Habits of Success

 5 For this very reason, make every effort to add to your faith goodness; and to goodness, knowledge; (2 Peter 1:5)

As I think back to “successful” people I have been exposed to, I have noticed that they have had something in common – they each had similar habits.  Merriam-Webster defines a habit as: “an acquired mode of behavior that has become nearly or completely involuntary.”  Those habits in our life can be negative, neutral or positive.  Those who establish positive habits, not surprisingly, experience the good fruit that comes from establishing these disciplines in their lives.  This principle is extremely evident in the life of athletes.   A blog, “Five Habits of Successful Athletes”, touches on some of the most important habits that athletes must form in their lives, in the opinion of a seasoned coach. 

  1. Being Prepared in Advance – reviewing training plans a few days in advance, and even mapping out food/nutrition plans for the week.
  2. Staying Focused – compartmentalizing your “goals and personal life”, not allowing your mind to wander in the middle of sessions.  “They know their numbers for each session”.
  3. Maintaining a Neutral Ego – Not being distracted by training of those around you.  If out on and easy recovery run and you’re overtaken by an “arch-nemesis” you stick to your session plan.
  4. Good Time Management – Time is limited to 24 hrs. each day.   Most effective athletes “turn otherwise dead time into productive training time”.  E.g. biking to and from work.
  5. Self Awareness – “Effective athletes listen to their body when it is sending them a signal.”  E.g. monitoring fatigue levels to avoid overtraining or injury.  Taking a rest day is not a sign of weakness!

I strongly believe that, likewise, to have a “successful” life as a Christian, you need to develop positive habits in your life.  I know there are many Christians who would cringe at these words as they believe that the Christian walk is not about effort, but about just flinging yourself in the arms of Jesus and allowing him to do the work.  However, the Apostle Peter seems to emphasize the need for “effort” in his writing. 

For this very reason, make every effort to add to your faith goodness; and to goodness, knowledge; and to knowledge, self-control; and to self-control, perseverance; and to perseverance, godliness; and to godliness, mutual affection; and to mutual affection, love. For if you possess these qualities in increasing measure, they will keep you from being ineffective and unproductive in your knowledge of our Lord Jesus Christ. But whoever does not have them is nearsighted and blind forgetting that they have been cleansed from their past sins. (2 Peter 1: 5-9)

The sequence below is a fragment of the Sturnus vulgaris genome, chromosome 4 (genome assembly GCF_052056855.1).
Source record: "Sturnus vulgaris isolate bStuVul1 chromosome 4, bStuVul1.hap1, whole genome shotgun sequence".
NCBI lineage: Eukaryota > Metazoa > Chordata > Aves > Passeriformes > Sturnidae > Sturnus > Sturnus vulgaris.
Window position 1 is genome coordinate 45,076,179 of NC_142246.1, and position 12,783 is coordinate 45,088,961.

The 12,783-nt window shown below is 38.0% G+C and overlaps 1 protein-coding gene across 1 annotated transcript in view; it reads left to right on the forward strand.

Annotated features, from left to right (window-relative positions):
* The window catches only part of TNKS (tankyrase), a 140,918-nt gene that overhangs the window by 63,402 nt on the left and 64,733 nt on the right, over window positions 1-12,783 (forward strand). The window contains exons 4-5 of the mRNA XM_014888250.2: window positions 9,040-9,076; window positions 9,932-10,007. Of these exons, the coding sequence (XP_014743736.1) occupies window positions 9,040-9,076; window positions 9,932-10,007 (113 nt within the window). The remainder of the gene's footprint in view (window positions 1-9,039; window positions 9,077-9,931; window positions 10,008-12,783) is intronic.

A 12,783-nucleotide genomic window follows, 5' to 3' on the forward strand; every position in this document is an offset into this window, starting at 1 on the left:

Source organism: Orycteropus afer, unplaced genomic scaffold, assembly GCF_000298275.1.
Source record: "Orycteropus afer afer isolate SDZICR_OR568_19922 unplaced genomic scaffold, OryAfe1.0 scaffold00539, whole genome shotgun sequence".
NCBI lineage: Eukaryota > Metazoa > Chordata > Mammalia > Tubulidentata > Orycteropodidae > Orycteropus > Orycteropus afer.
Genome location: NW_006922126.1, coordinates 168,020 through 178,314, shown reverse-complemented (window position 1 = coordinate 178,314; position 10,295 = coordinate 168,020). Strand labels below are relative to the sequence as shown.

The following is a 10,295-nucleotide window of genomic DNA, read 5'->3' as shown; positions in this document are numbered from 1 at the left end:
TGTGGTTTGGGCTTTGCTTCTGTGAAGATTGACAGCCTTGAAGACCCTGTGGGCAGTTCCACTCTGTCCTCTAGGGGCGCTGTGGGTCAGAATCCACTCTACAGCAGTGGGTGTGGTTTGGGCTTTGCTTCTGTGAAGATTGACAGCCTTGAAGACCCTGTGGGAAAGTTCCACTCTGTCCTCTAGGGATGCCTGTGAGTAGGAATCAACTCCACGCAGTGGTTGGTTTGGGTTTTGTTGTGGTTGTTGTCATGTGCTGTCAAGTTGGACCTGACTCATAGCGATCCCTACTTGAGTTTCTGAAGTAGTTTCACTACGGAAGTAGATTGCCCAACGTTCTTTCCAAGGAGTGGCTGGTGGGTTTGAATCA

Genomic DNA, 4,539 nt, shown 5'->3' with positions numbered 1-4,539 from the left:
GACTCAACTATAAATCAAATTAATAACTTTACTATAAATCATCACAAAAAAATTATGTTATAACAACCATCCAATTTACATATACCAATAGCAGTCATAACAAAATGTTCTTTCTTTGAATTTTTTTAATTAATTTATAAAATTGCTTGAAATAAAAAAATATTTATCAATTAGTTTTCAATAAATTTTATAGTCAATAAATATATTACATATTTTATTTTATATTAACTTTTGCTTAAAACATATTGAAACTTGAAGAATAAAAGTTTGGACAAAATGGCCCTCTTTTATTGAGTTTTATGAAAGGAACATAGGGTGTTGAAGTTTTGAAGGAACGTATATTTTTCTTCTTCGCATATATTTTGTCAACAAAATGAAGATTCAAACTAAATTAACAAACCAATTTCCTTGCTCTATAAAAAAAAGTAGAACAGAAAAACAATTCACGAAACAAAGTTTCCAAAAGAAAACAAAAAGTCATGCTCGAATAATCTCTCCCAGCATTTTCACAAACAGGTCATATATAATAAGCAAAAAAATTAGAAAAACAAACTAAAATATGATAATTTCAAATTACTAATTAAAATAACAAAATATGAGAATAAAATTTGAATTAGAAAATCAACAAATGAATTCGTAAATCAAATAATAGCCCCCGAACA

“Make every effort”.  If you look that up in the Greek that it was originally written, it means “make every effort”.  Peter is telling us as Christians that we have responsibility to make a conscious decision to watch over our lives and apply disciplines of good habits.  Paul thought this principle was so important that he urges his student Timothy to: 16 Watch your life and doctrine closely. Persevere in them, because if you do, you will save both yourself and your hearers. (1 Timothy 4:16).  Not surprisingly, as I look back on those Christians whom I have encountered who have argued against the “effort” associated with Christian discipline, I see many graveyards surrounding them, formed by sin and a lack of wisdom.  In contrast, where I have encountered Christians who have taken Peter’s words seriously, I see Christians who have grown trees which have produced good and lasting fruit.  (Matthew 7: 15-20).  Of course, we do it all with the help of Jesus (Matthew 11:29), but we need to make a conscious decision to put disciplines in place in our lives so that we can be useful to God and we are in a place to allow the Holy Spirit to do a work in our lives.  I pray that you too would be Christians practising godly habits. 

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